DAY 11. THE OLD WAY. Watch a classic from 1959 or before.
Herman Cohen started his climb up the show business ladder from the lowest rung, working as a gofer and usher at Detroit’s Dexter Theater at the tender age of 12. By 18, he’d be the manager. His career would take him from being the sales manager for Columbia’s Detroit region to their Hollywood publicity department and finally making his own films.
His greatest success came in the 1950’s with this film — which he wrote and produced for American International — which earned $2 million dollars on a $100,000 budget (approximately $18 million on a $900,000 budget when adjusted for today’s inflation). He was also behind the films Craze, Trog and Berserk!
Back in 1957, when this film was made, the idea of a teenager becoming a monster was shocking to audiences. Producer Samuel Z. Arkoff claimed that he received plenty of guff for exploiting this idea. In fact, this is the first of many I Was a Teenage movies, but it certainly wouldn’t be the last.
It’s also the first role for Michael Landon, who would go on to enjoy a long and fruitful Hollywood career with three landmark series on his resume: Bonanza, Little House on the Prarie and Highway to Heaven. When I was a kid, I was often afraid of the photo of the werewolf in this movie and my mother would say, “It’s just Michael Landon. You shouldn’t be afraid.” Also, as a youngster, if I ever went to another kid’s home and they were fans of Little House on the Prarie’s adventures of the Ingalls family, I’d instantly judge them as boring and want to go home.
Here he plays Tony Rivers, a troubled teenager to say the least. Unlike most 1950’s fare that portrays its protagonist as noble, we’re shown that Tony is a rough character right from the beginning. He doesn’t just rail against authority, he hates everyone. And he’s not all that forthright about it. In a fistfight with another classmate, he goes so far as to throw dirt in the man’s face and try to kill him with a shovel instead of just using his fists. His love of violence and hatred for his fellow man stands in dramatic contrast to his pretty boy looks.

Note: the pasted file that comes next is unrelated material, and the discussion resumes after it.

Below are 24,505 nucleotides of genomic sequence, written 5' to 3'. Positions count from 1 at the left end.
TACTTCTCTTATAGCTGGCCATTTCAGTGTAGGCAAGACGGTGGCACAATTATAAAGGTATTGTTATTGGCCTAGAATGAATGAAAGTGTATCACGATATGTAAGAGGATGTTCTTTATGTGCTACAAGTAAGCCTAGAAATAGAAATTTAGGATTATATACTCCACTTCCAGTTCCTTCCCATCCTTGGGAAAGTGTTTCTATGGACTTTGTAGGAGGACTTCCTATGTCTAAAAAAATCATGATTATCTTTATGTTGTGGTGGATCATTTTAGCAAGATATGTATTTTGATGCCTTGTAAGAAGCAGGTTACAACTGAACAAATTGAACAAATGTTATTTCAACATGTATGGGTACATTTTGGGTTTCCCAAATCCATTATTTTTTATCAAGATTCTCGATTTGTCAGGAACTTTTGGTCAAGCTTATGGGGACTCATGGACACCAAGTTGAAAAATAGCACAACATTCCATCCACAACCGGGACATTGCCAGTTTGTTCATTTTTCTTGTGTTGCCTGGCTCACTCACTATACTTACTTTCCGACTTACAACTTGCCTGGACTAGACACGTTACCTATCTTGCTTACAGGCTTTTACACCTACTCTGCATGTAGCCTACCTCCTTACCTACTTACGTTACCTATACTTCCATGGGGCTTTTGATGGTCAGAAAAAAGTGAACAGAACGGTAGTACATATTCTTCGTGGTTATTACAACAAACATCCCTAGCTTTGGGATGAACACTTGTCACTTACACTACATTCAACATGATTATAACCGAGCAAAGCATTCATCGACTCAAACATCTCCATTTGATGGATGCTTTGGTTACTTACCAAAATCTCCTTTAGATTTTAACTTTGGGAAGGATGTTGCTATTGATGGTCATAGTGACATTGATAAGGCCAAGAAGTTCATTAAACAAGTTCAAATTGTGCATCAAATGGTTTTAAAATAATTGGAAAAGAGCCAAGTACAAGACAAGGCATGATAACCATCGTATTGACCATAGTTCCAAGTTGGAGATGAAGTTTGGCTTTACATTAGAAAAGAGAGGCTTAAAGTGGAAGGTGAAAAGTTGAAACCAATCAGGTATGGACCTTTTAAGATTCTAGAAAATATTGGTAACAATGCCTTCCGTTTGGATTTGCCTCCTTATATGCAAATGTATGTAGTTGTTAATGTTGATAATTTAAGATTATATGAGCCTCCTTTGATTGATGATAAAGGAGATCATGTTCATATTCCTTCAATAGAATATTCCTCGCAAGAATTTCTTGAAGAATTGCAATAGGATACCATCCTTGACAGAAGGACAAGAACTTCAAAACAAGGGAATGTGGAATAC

Barney Phillips, who was also Sergeant Ed Jacobs on Dragnet, plays Detective Donovan, a cop who feels bad for Tony and tries to intervene on his behalf several times. After all, Tony grew up without a mom and his dad’s probably a drunk.
Yvonne Lime, who would move on from acting to becoming a noted philanthropist with her husband, plays his girlfriend Arlene. While her parents don’t seem to enjoy the cut of Tony’d jib, she’s in pure love with him, believing in him no matter what.
That said, the real horror starts at a haunted house party. After an extended dance sequence where Vic and his girl sing along to a record — amazingly, this is announced as a big deal and I can’t imagine attending a party where the highlight is some guy playing bongos and lipsynching to a 45 — Tony flips out and nearly kills the man for surprising him from behind. I mean, everyone was pranking one another to an inordinate degree and only Tony tried to outright murder Vic. Look — I hated Vic after a minute, so I get it, Tony. I can’t even imagine what it would be like to have to spend time with him on an extended basis.
Don’t believe me? Just watch these antics and tell me you don’t wish you could go full lycanthrope and strike them all down.